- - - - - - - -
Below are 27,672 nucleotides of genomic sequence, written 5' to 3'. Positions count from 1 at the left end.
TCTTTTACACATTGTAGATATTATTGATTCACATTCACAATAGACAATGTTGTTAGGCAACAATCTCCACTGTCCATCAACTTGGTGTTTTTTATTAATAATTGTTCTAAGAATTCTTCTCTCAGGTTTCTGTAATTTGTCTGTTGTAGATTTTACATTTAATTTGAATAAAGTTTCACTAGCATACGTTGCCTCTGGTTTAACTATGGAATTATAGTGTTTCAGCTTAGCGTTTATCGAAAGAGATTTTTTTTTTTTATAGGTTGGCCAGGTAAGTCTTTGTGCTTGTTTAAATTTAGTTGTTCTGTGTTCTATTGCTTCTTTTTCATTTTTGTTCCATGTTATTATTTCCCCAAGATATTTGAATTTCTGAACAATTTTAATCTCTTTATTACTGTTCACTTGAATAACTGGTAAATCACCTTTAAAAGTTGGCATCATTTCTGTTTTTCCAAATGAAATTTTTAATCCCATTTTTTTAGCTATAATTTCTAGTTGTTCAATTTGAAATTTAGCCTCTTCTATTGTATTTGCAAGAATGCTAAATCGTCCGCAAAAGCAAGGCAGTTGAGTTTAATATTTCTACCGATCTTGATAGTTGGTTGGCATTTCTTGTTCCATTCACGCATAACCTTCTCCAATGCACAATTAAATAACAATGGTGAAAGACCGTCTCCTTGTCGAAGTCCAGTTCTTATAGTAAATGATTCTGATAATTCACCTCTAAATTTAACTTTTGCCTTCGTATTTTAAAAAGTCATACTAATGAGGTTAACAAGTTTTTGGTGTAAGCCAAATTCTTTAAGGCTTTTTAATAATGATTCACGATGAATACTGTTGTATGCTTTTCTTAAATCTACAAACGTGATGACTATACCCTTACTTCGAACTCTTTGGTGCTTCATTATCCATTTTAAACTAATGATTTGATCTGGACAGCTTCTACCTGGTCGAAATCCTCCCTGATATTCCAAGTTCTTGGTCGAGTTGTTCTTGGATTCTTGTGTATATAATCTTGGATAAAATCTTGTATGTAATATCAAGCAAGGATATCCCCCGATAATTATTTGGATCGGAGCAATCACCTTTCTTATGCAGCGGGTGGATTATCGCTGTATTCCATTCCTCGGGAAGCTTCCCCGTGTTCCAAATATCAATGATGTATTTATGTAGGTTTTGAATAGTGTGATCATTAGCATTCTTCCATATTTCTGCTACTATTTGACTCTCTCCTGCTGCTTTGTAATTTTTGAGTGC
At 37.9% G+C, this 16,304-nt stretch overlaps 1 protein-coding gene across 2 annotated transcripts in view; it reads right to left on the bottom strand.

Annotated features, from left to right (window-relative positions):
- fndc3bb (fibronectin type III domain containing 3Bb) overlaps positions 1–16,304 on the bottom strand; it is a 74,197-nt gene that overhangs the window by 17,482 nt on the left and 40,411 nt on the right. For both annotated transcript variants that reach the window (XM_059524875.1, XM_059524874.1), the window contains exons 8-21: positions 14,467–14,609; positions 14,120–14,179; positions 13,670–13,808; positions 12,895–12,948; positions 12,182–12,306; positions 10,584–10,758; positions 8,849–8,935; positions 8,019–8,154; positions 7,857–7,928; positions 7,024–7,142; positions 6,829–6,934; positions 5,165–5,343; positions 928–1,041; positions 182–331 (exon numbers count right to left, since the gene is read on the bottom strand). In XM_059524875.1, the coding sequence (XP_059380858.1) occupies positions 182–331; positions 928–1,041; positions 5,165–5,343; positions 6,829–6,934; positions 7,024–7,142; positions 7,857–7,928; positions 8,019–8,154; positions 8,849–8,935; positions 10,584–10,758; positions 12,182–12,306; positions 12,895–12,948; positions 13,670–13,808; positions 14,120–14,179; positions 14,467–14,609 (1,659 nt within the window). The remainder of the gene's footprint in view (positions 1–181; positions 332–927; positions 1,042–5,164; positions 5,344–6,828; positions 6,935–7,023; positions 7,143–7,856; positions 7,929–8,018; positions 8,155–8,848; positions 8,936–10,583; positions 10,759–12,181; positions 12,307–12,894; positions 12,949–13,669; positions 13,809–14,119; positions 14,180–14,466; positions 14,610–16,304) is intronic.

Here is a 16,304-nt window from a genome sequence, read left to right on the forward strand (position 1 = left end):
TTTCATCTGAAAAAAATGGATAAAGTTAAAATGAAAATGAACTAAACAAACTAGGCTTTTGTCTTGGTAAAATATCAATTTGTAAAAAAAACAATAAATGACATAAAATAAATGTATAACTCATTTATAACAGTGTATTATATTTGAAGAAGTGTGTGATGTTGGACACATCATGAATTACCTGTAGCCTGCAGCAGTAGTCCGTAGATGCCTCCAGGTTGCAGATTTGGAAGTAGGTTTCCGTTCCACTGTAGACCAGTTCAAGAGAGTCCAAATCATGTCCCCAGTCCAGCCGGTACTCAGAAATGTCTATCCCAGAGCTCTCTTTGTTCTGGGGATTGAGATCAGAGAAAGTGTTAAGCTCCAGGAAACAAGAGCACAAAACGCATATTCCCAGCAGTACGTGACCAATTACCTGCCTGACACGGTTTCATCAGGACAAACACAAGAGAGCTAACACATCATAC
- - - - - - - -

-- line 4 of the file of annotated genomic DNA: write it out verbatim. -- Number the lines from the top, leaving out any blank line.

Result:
Annotated features, from left to right (window-relative positions):